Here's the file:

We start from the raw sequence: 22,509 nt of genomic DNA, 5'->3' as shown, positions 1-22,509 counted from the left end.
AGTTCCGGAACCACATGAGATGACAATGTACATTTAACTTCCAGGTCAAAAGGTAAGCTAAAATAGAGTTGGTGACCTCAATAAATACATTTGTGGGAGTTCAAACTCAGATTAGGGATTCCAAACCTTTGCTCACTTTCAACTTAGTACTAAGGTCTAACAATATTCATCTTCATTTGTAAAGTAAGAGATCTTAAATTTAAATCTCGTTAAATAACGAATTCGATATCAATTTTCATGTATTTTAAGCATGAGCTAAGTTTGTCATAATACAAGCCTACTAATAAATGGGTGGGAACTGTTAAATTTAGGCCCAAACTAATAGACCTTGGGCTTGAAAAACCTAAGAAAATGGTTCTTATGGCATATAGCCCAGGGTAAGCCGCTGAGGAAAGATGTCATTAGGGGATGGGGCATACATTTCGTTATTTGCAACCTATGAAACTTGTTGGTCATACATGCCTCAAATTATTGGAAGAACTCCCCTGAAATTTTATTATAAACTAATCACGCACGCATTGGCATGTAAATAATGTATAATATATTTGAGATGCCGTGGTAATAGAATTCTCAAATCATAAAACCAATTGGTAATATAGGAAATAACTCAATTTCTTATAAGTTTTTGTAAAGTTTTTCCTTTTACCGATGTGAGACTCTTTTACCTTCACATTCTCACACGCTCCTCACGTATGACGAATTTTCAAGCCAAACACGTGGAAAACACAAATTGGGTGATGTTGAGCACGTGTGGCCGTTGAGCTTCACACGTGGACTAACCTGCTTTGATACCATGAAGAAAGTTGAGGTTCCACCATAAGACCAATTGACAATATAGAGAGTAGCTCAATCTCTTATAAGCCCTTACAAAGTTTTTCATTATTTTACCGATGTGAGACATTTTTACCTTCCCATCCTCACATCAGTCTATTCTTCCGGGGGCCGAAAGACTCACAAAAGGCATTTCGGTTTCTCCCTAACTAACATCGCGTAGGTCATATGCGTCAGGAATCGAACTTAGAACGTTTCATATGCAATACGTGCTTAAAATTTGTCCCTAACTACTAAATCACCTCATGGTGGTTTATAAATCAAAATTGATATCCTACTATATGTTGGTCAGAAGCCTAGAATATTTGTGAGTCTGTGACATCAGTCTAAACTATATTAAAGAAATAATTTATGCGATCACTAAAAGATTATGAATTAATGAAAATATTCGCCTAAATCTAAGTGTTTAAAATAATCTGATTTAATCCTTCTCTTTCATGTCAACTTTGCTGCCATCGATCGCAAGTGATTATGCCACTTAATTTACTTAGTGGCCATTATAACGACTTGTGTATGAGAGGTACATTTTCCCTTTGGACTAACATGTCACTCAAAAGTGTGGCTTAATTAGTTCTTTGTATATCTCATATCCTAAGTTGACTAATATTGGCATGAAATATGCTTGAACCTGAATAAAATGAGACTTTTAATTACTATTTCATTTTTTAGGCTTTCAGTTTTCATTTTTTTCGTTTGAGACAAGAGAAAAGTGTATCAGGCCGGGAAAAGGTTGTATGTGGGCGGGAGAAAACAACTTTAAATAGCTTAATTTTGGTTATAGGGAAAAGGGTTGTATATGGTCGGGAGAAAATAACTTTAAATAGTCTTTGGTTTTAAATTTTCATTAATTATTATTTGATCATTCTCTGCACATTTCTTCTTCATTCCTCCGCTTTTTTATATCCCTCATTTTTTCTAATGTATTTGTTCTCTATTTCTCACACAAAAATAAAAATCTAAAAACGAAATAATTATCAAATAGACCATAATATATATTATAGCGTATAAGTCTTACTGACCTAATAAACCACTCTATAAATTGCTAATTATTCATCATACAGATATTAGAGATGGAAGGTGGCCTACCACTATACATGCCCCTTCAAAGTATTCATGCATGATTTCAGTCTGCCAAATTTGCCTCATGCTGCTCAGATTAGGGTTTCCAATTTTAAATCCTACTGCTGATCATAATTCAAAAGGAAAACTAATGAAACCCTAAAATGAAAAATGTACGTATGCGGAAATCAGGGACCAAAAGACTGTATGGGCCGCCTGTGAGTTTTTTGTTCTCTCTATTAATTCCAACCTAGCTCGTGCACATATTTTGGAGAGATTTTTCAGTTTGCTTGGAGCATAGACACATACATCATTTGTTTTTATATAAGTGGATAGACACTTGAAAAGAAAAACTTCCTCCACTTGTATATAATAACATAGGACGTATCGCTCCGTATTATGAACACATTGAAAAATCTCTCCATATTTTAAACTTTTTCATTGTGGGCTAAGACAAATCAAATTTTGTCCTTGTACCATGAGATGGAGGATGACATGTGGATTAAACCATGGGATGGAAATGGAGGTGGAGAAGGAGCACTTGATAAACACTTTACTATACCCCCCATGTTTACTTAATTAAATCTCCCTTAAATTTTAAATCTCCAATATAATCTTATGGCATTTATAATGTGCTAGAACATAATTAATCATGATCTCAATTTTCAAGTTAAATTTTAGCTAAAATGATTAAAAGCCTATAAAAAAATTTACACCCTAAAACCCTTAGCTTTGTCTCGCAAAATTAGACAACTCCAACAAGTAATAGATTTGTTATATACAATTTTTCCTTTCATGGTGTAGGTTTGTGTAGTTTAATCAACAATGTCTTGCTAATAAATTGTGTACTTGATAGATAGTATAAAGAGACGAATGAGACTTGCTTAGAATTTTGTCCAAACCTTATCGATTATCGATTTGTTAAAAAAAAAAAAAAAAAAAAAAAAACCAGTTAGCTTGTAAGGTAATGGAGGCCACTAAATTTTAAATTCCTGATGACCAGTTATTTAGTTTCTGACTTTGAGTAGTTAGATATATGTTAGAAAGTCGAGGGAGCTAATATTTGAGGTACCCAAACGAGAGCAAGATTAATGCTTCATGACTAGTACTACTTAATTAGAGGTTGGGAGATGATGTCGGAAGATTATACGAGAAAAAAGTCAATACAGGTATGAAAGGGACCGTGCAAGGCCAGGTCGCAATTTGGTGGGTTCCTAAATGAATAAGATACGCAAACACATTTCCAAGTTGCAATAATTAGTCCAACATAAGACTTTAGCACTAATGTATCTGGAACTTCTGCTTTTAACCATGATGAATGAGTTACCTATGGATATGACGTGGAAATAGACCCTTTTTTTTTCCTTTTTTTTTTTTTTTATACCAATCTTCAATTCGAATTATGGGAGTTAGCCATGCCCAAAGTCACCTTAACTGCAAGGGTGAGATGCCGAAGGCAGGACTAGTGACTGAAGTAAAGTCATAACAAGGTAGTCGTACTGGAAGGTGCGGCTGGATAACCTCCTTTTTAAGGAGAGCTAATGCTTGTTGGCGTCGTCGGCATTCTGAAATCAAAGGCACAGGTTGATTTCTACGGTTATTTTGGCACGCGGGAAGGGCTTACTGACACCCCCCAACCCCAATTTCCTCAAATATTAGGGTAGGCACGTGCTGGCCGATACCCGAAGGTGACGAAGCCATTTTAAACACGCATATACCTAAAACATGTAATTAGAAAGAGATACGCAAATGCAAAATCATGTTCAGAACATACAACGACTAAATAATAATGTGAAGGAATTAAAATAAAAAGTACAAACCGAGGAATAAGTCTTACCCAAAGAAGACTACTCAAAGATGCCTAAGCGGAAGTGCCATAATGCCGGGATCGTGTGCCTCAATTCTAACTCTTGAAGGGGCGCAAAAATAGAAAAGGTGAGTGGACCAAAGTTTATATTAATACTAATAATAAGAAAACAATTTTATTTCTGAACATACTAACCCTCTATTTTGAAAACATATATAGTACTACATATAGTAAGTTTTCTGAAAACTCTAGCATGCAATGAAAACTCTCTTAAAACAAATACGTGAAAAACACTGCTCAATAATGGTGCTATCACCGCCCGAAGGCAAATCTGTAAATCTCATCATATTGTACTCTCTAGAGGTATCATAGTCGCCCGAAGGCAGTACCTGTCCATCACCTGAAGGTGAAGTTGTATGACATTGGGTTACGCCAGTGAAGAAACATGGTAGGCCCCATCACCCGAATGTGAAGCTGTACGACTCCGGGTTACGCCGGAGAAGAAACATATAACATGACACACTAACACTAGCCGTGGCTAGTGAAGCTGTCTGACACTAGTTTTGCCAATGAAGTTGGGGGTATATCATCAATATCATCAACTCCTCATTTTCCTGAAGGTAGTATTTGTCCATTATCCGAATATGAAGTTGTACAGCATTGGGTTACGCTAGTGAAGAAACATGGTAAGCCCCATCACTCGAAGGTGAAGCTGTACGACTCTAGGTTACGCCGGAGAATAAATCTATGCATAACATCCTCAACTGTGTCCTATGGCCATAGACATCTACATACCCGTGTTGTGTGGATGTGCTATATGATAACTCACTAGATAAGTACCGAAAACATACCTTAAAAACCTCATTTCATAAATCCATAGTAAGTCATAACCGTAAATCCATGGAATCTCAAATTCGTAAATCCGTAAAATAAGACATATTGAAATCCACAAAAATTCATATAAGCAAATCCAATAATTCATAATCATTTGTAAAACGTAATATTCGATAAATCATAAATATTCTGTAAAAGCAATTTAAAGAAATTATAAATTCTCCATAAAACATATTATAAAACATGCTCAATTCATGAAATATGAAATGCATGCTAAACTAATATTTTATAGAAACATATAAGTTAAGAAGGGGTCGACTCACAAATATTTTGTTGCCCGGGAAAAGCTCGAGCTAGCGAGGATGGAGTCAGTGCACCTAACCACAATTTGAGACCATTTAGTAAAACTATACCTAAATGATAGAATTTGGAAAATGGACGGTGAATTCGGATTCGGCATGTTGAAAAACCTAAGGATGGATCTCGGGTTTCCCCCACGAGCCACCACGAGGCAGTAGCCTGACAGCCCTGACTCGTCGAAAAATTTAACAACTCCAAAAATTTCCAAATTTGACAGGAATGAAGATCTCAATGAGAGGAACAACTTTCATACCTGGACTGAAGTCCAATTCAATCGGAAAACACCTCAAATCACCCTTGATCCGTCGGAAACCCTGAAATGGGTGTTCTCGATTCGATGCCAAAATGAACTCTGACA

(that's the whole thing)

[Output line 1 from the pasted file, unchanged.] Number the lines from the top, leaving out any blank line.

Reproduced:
We start from the raw sequence: 22,509 nt of genomic DNA, 5'->3' as shown, positions 1-22,509 counted from the left end.